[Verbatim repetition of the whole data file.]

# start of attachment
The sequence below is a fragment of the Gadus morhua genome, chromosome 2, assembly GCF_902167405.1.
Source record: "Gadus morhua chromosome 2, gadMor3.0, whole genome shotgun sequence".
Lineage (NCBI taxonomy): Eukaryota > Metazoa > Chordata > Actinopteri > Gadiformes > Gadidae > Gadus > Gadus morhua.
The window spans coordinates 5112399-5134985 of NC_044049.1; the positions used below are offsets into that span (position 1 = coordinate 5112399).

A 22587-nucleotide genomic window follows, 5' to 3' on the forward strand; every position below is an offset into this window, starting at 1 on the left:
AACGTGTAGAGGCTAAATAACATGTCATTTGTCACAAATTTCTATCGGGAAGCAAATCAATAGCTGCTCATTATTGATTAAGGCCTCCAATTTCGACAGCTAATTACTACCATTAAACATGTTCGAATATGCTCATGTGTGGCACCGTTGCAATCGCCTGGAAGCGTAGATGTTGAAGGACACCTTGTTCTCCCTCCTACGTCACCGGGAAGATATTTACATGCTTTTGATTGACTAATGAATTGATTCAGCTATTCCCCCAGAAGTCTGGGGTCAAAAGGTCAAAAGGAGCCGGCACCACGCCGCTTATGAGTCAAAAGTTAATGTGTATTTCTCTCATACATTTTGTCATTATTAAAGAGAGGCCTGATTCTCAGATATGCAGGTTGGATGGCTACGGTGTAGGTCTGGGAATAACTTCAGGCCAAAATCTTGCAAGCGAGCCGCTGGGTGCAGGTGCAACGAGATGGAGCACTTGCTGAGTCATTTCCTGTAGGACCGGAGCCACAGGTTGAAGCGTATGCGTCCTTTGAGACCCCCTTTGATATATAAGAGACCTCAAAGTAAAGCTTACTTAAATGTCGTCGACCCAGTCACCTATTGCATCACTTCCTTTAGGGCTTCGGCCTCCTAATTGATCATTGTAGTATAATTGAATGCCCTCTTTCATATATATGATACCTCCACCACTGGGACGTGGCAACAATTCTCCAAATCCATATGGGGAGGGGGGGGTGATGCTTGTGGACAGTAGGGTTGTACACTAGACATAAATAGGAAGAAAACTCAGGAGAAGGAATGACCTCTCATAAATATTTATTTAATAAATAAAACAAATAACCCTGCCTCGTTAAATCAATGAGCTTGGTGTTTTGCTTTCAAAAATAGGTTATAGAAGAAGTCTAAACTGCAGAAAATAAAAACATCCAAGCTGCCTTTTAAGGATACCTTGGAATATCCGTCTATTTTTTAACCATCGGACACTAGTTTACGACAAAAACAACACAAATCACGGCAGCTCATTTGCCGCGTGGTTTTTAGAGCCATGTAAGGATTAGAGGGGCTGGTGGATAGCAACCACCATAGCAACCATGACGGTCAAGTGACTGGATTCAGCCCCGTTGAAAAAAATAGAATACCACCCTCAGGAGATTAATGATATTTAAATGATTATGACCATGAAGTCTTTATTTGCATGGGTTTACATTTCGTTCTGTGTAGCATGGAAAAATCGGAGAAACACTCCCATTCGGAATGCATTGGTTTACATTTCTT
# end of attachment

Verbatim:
The sequence below is a fragment of the Gadus morhua genome, chromosome 2, assembly GCF_902167405.1.
Source record: "Gadus morhua chromosome 2, gadMor3.0, whole genome shotgun sequence".
Lineage (NCBI taxonomy): Eukaryota > Metazoa > Chordata > Actinopteri > Gadiformes > Gadidae > Gadus > Gadus morhua.
The window spans coordinates 5112399-5134985 of NC_044049.1; the positions used below are offsets into that span (position 1 = coordinate 5112399).

A 22587-nucleotide genomic window follows, 5' to 3' on the forward strand; every position below is an offset into this window, starting at 1 on the left:
AACGTGTAGAGGCTAAATAACATGTCATTTGTCACAAATTTCTATCGGGAAGCAAATCAATAGCTGCTCATTATTGATTAAGGCCTCCAATTTCGACAGCTAATTACTACCATTAAACATGTTCGAATATGCTCATGTGTGGCACCGTTGCAATCGCCTGGAAGCGTAGATGTTGAAGGACACCTTGTTCTCCCTCCTACGTCACCGGGAAGATATTTACATGCTTTTGATTGACTAATGAATTGATTCAGCTATTCCCCCAGAAGTCTGGGGTCAAAAGGTCAAAAGGAGCCGGCACCACGCCGCTTATGAGTCAAAAGTTAATGTGTATTTCTCTCATACATTTTGTCATTATTAAAGAGAGGCCTGATTCTCAGATATGCAGGTTGGATGGCTACGGTGTAGGTCTGGGAATAACTTCAGGCCAAAATCTTGCAAGCGAGCCGCTGGGTGCAGGTGCAACGAGATGGAGCACTTGCTGAGTCATTTCCTGTAGGACCGGAGCCACAGGTTGAAGCGTATGCGTCCTTTGAGACCCCCTTTGATATATAAGAGACCTCAAAGTAAAGCTTACTTAAATGTCGTCGACCCAGTCACCTATTGCATCACTTCCTTTAGGGCTTCGGCCTCCTAATTGATCATTGTAGTATAATTGAATGCCCTCTTTCATATATATGATACCTCCACCACTGGGACGTGGCAACAATTCTCCAAATCCATATGGGGAGGGGGGGGTGATGCTTGTGGACAGTAGGGTTGTACACTAGACATAAATAGGAAGAAAACTCAGGAGAAGGAATGACCTCTCATAAATATTTATTTAATAAATAAAACAAATAACCCTGCCTCGTTAAATCAATGAGCTTGGTGTTTTGCTTTCAAAAATAGGTTATAGAAGAAGTCTAAACTGCAGAAAATAAAAACATCCAAGCTGCCTTTTAAGGATACCTTGGAATATCCGTCTATTTTTTAACCATCGGACACTAGTTTACGACAAAAACAACACAAATCACGGCAGCTCATTTGCCGCGTGGTTTTTAGAGCCATGTAAGGATTAGAGGGGCTGGTGGATAGCAACCACCATAGCAACCATGACGGTCAAGTGACTGGATTCAGCCCCGTTGAAAAAAATAGAATACCACCCTCAGGAGATTAATGATATTTAAATGATTATGACCATGAAGTCTTTATTTGCATGGGTTTACATTTCGTTCTGTGTAGCATGGAAAAATCGGAGAAACACTCCCATTCGGAATGCATTGGTTTACATTTCTT